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I’m a serial quitter who has walked away from two PhDs, two degrees and countless jobs and I don’t regret a thing

Tanya Sweeney


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'Wanting to feel valued in a workplace has got nothing to do with being unreliable or impulsive, and everything to do with knowing your own worth’

'Wanting to feel valued in a workplace has got nothing to do with being unreliable or impulsive, and everything to do with knowing your own worth’

'Wanting to feel valued in a workplace has got nothing to do with being unreliable or impulsive, and everything to do with knowing your own worth’

For years, we were inundated with hysterical headlines about how entitled, delicate and narcissistic millennials were. And now, it’s Gen Z’s turn to get raked over the coals . ‘Work-shy’ seems to come up time and time again as an accusation. This week, it was revealed via a Deloitte survey that half of Irish Gen-Z workers were planning to leave their current job within two years. And it’s not just in Ireland . In the US, 4.4 million people, most of them under 26, quit their jobs in April alone. Experts are calling it ‘the great resignation’, as youngsters leave jobs to seek out better work-life balance and more favourable conditions.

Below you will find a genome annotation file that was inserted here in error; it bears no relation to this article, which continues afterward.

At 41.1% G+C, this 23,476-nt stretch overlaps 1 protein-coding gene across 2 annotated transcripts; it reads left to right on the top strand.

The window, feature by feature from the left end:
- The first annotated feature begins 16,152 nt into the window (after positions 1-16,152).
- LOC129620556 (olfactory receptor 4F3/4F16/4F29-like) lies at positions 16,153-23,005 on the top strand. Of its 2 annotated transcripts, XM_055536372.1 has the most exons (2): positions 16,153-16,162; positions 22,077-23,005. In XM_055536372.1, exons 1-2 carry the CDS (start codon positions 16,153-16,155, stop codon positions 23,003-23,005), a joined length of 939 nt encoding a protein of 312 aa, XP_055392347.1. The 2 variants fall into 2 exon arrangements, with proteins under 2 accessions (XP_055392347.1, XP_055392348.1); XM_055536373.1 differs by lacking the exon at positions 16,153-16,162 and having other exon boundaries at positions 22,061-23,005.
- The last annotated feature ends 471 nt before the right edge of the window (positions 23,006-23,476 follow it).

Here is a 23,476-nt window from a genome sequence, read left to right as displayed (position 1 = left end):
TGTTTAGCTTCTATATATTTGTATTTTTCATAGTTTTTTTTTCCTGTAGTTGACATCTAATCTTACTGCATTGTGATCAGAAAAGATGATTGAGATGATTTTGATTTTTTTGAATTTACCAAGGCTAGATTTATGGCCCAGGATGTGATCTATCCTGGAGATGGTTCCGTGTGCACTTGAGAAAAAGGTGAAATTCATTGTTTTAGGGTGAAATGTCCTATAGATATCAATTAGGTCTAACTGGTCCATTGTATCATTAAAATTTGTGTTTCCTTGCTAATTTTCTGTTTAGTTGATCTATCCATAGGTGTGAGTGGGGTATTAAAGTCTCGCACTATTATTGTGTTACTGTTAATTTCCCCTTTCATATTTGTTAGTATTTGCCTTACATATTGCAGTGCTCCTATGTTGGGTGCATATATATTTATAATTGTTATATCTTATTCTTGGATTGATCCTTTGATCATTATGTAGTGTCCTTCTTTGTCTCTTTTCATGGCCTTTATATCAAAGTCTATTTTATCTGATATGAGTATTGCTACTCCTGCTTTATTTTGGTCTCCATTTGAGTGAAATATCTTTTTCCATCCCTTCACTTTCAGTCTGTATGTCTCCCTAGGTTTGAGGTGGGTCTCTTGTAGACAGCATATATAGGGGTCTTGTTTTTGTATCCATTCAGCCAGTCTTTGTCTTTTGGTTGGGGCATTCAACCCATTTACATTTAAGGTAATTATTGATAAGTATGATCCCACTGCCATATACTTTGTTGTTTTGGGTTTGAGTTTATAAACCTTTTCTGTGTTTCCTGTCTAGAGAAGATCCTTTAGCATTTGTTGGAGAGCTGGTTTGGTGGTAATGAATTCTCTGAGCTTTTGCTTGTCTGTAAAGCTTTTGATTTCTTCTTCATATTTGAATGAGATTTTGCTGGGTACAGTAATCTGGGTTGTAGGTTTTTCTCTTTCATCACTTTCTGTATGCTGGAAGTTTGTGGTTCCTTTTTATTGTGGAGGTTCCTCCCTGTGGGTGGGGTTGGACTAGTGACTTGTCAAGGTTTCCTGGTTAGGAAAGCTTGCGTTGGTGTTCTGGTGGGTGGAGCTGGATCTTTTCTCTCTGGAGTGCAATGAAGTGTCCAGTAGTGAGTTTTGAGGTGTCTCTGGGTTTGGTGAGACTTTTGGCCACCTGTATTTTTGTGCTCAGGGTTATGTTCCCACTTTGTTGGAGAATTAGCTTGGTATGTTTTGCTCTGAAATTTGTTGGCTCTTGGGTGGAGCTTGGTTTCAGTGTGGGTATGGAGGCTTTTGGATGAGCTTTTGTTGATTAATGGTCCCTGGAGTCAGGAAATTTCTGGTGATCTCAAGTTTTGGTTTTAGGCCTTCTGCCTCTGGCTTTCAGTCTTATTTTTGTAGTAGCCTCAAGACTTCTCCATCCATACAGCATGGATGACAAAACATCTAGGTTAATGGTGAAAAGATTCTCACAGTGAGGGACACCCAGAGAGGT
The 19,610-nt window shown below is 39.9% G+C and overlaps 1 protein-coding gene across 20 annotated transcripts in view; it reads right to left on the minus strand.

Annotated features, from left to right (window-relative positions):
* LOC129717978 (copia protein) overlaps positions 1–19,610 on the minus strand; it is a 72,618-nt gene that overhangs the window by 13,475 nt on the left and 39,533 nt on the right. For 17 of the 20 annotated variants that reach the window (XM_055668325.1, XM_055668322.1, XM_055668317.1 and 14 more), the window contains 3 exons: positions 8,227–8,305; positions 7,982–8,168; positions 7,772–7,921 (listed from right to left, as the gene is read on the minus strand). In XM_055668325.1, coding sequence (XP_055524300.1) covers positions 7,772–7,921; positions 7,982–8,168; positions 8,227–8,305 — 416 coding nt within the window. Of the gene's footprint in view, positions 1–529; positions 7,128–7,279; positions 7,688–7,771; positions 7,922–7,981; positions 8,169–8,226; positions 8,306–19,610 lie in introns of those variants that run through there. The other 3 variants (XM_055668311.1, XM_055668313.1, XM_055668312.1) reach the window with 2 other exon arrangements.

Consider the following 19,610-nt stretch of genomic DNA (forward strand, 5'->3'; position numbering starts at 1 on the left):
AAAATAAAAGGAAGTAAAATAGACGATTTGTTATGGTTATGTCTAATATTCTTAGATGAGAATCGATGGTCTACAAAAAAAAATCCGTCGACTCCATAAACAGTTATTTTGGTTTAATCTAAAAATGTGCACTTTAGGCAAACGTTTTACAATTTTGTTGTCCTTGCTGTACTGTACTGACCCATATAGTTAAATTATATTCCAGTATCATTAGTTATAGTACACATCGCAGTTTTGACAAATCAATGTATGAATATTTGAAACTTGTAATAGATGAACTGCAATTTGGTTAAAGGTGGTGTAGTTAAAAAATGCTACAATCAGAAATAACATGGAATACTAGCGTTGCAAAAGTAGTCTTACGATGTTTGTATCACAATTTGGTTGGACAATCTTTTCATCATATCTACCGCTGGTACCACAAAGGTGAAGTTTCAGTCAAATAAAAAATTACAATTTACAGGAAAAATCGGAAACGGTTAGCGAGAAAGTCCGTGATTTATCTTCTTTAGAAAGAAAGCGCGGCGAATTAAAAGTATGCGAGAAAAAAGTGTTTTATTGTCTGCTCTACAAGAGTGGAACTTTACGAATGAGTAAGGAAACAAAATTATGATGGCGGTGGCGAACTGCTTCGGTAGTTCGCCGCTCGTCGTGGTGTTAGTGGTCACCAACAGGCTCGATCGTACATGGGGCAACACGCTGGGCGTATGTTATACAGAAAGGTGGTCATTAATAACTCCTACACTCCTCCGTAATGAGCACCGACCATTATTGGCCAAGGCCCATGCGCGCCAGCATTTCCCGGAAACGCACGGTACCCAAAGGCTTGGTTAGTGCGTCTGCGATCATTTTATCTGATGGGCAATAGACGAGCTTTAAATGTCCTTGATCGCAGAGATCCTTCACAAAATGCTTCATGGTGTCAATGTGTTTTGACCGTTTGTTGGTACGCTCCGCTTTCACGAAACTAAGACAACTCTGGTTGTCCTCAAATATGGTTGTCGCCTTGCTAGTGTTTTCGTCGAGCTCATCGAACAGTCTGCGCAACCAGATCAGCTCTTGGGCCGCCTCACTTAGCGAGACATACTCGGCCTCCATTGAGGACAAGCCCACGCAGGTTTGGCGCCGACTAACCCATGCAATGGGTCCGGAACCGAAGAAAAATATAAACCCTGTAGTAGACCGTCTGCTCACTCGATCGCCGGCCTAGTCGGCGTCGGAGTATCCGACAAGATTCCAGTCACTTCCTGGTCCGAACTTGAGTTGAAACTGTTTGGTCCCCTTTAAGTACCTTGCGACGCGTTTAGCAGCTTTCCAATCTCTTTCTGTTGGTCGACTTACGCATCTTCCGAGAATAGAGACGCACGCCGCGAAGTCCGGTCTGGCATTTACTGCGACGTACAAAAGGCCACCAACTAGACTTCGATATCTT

The idea of quitting as a negative thing is a hangover from the ‘job for life’ era. Quitting — work, college, relationships — is seen as something that’s problematic. It’s flaky. Selfish. Weak. It’s the polar opposite of all the things that are deemed ‘good’ qualities in people. Consistency. Dedication. Loyalty. Never giving in. Quitters never win and winners never quit.


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